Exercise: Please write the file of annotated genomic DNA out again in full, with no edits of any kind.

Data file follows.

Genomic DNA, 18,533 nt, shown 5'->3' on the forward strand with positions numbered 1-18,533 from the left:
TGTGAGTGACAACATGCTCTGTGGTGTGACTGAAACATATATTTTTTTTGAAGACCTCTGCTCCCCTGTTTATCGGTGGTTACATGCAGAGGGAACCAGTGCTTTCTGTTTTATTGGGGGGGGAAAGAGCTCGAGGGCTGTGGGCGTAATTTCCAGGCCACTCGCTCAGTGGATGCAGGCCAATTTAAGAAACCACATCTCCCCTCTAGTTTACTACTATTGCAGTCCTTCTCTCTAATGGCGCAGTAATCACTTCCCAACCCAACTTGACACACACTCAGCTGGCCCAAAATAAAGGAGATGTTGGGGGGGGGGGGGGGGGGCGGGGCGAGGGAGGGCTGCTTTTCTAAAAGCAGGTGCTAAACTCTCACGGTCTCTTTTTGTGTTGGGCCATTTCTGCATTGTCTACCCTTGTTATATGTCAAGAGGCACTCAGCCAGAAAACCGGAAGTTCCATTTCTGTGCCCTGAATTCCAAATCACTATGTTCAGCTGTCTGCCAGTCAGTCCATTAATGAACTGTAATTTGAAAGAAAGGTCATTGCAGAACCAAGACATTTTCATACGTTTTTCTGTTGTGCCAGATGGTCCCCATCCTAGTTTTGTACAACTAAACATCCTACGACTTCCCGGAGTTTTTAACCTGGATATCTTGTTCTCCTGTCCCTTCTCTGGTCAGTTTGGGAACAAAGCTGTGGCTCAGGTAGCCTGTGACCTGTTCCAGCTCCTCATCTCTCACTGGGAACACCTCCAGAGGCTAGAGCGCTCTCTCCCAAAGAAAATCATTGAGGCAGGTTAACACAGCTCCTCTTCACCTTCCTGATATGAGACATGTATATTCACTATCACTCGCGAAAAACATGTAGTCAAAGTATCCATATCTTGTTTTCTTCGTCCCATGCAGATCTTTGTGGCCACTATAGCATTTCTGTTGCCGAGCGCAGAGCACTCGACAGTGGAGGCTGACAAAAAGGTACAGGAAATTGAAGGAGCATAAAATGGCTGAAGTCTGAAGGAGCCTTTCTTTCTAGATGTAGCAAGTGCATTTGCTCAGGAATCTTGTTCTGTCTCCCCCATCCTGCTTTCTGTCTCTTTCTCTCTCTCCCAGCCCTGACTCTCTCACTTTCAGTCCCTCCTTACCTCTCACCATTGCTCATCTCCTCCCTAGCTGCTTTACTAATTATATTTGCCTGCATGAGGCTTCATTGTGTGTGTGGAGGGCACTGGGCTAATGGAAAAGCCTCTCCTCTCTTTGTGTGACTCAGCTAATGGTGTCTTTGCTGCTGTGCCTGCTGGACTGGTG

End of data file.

Genomic DNA, 18,533 nt, shown 5'->3' on the forward strand with positions numbered 1-18,533 from the left:
TGTGAGTGACAACATGCTCTGTGGTGTGACTGAAACATATATTTTTTTTGAAGACCTCTGCTCCCCTGTTTATCGGTGGTTACATGCAGAGGGAACCAGTGCTTTCTGTTTTATTGGGGGGGGAAAGAGCTCGAGGGCTGTGGGCGTAATTTCCAGGCCACTCGCTCAGTGGATGCAGGCCAATTTAAGAAACCACATCTCCCCTCTAGTTTACTACTATTGCAGTCCTTCTCTCTAATGGCGCAGTAATCACTTCCCAACCCAACTTGACACACACTCAGCTGGCCCAAAATAAAGGAGATGTTGGGGGGGGGGGGGGGGGGCGGGGCGAGGGAGGGCTGCTTTTCTAAAAGCAGGTGCTAAACTCTCACGGTCTCTTTTTGTGTTGGGCCATTTCTGCATTGTCTACCCTTGTTATATGTCAAGAGGCACTCAGCCAGAAAACCGGAAGTTCCATTTCTGTGCCCTGAATTCCAAATCACTATGTTCAGCTGTCTGCCAGTCAGTCCATTAATGAACTGTAATTTGAAAGAAAGGTCATTGCAGAACCAAGACATTTTCATACGTTTTTCTGTTGTGCCAGATGGTCCCCATCCTAGTTTTGTACAACTAAACATCCTACGACTTCCCGGAGTTTTTAACCTGGATATCTTGTTCTCCTGTCCCTTCTCTGGTCAGTTTGGGAACAAAGCTGTGGCTCAGGTAGCCTGTGACCTGTTCCAGCTCCTCATCTCTCACTGGGAACACCTCCAGAGGCTAGAGCGCTCTCTCCCAAAGAAAATCATTGAGGCAGGTTAACACAGCTCCTCTTCACCTTCCTGATATGAGACATGTATATTCACTATCACTCGCGAAAAACATGTAGTCAAAGTATCCATATCTTGTTTTCTTCGTCCCATGCAGATCTTTGTGGCCACTATAGCATTTCTGTTGCCGAGCGCAGAGCACTCGACAGTGGAGGCTGACAAAAAGGTACAGGAAATTGAAGGAGCATAAAATGGCTGAAGTCTGAAGGAGCCTTTCTTTCTAGATGTAGCAAGTGCATTTGCTCAGGAATCTTGTTCTGTCTCCCCCATCCTGCTTTCTGTCTCTTTCTCTCTCTCCCAGCCCTGACTCTCTCACTTTCAGTCCCTCCTTACCTCTCACCATTGCTCATCTCCTCCCTAGCTGCTTTACTAATTATATTTGCCTGCATGAGGCTTCATTGTGTGTGTGGAGGGCACTGGGCTAATGGAAAAGCCTCTCCTCTCTTTGTGTGACTCAGCTAATGGTGTCTTTGCTGCTGTGCCTGCTGGACTGGTG